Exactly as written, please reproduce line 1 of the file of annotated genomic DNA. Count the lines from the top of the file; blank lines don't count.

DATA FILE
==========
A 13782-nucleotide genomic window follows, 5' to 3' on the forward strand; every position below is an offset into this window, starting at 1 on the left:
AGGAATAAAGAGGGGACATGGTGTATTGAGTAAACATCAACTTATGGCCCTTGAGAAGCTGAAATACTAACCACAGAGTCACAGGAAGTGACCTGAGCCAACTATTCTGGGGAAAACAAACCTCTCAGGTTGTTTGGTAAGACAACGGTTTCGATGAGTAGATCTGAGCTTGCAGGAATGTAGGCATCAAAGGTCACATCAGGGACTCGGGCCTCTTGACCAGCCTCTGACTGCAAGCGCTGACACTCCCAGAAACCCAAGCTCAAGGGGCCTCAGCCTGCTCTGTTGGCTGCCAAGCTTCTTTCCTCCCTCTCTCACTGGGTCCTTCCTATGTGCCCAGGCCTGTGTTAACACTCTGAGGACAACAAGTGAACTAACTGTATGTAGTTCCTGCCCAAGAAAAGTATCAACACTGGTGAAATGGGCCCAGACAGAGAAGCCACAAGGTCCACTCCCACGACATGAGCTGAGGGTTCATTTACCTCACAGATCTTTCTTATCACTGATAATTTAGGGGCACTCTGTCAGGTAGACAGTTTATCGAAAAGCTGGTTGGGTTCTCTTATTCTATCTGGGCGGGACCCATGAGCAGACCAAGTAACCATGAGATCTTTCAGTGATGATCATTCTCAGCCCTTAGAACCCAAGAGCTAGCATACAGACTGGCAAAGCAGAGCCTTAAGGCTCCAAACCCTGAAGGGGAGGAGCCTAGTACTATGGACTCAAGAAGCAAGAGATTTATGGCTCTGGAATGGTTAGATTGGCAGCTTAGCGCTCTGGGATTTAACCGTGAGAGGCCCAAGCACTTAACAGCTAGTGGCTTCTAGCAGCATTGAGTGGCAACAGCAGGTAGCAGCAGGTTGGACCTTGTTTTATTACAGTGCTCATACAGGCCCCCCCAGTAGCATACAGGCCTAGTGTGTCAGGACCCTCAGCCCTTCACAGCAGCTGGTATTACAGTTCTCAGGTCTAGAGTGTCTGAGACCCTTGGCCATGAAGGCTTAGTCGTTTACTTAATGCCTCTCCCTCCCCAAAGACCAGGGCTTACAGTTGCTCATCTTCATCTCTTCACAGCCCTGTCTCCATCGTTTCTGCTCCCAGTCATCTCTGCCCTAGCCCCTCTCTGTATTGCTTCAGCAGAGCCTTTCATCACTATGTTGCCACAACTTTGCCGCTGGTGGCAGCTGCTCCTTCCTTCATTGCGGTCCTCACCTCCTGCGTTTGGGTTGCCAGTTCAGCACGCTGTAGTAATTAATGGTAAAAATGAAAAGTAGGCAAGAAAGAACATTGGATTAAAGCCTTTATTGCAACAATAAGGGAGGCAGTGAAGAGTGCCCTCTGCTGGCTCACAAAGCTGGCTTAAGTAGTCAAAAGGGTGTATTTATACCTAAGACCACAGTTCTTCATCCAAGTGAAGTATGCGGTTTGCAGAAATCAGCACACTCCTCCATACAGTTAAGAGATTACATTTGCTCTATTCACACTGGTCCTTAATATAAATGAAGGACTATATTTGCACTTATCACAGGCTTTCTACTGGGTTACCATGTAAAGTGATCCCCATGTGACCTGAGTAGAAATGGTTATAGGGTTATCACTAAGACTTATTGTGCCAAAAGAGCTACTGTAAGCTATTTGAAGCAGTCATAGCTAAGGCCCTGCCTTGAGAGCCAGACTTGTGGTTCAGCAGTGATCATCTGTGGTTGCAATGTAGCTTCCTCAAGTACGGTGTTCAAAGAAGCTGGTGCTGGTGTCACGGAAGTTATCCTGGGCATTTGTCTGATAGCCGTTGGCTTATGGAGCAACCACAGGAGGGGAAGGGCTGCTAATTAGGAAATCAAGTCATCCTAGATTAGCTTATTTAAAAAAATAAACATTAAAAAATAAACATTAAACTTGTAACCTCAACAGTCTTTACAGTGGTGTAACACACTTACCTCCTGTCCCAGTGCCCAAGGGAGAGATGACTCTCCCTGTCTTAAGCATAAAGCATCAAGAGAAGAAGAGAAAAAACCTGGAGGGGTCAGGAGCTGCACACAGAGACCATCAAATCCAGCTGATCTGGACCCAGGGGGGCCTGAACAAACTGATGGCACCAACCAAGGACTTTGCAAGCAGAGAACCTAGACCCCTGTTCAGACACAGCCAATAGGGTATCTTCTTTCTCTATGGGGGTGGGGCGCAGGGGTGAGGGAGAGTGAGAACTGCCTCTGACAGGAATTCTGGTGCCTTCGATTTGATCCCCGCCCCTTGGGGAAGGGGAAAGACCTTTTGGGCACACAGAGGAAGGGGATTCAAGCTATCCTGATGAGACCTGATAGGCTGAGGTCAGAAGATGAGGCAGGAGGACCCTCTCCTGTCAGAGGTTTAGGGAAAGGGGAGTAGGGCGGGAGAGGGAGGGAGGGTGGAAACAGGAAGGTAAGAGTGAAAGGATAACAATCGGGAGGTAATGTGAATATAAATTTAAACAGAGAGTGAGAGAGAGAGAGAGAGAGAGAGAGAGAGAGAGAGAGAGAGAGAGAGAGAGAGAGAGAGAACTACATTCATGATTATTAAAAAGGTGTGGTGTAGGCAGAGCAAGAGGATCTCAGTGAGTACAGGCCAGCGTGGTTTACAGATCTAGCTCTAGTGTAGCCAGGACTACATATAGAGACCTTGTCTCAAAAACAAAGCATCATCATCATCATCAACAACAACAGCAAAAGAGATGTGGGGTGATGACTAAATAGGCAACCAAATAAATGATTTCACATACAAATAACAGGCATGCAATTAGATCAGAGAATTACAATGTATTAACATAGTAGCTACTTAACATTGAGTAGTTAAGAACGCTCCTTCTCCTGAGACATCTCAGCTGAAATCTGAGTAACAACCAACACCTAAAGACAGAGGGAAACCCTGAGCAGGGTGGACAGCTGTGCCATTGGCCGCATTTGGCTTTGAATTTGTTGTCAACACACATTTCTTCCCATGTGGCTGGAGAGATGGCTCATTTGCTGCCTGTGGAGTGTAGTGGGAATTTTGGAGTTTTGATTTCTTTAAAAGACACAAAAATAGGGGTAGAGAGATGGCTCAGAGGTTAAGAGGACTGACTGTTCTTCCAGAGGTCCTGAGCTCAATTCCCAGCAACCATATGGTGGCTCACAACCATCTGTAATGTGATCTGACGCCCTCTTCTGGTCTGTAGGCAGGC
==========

A 13782-nucleotide genomic window follows, 5' to 3' on the forward strand; every position below is an offset into this window, starting at 1 on the left: